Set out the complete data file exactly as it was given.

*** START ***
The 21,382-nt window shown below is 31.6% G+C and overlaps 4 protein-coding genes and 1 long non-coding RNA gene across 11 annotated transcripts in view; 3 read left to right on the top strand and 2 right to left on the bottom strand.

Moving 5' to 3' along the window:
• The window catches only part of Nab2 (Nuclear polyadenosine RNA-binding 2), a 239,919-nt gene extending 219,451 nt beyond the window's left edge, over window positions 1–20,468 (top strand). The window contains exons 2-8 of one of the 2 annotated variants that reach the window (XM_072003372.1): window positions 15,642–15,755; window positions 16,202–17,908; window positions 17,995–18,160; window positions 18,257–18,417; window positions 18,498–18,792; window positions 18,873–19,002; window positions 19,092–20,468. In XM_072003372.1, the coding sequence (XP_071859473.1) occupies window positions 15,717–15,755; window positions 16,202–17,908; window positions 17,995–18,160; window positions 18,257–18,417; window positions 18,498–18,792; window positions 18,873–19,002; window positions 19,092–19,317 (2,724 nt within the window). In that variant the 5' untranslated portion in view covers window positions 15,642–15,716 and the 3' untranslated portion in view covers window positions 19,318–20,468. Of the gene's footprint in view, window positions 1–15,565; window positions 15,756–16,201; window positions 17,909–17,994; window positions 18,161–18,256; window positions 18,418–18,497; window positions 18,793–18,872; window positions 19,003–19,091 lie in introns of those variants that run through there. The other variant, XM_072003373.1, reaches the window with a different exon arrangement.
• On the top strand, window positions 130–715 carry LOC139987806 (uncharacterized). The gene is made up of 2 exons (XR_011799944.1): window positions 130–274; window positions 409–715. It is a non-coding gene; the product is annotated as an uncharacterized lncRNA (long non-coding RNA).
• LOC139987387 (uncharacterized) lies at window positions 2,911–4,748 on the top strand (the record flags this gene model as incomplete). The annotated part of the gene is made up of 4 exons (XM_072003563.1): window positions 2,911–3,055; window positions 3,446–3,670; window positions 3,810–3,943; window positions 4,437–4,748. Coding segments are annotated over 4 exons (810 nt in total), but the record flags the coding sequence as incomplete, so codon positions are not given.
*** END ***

The 21,382-nt window shown below is 31.6% G+C and overlaps 4 protein-coding genes and 1 long non-coding RNA gene across 11 annotated transcripts in view; 3 read left to right on the top strand and 2 right to left on the bottom strand.

Moving 5' to 3' along the window:
• The window catches only part of Nab2 (Nuclear polyadenosine RNA-binding 2), a 239,919-nt gene extending 219,451 nt beyond the window's left edge, over window positions 1–20,468 (top strand). The window contains exons 2-8 of one of the 2 annotated variants that reach the window (XM_072003372.1): window positions 15,642–15,755; window positions 16,202–17,908; window positions 17,995–18,160; window positions 18,257–18,417; window positions 18,498–18,792; window positions 18,873–19,002; window positions 19,092–20,468. In XM_072003372.1, the coding sequence (XP_071859473.1) occupies window positions 15,717–15,755; window positions 16,202–17,908; window positions 17,995–18,160; window positions 18,257–18,417; window positions 18,498–18,792; window positions 18,873–19,002; window positions 19,092–19,317 (2,724 nt within the window). In that variant the 5' untranslated portion in view covers window positions 15,642–15,716 and the 3' untranslated portion in view covers window positions 19,318–20,468. Of the gene's footprint in view, window positions 1–15,565; window positions 15,756–16,201; window positions 17,909–17,994; window positions 18,161–18,256; window positions 18,418–18,497; window positions 18,793–18,872; window positions 19,003–19,091 lie in introns of those variants that run through there. The other variant, XM_072003373.1, reaches the window with a different exon arrangement.
• On the top strand, window positions 130–715 carry LOC139987806 (uncharacterized). The gene is made up of 2 exons (XR_011799944.1): window positions 130–274; window positions 409–715. It is a non-coding gene; the product is annotated as an uncharacterized lncRNA (long non-coding RNA).
• LOC139987387 (uncharacterized) lies at window positions 2,911–4,748 on the top strand (the record flags this gene model as incomplete). The annotated part of the gene is made up of 4 exons (XM_072003563.1): window positions 2,911–3,055; window positions 3,446–3,670; window positions 3,810–3,943; window positions 4,437–4,748. Coding segments are annotated over 4 exons (810 nt in total), but the record flags the coding sequence as incomplete, so codon positions are not given.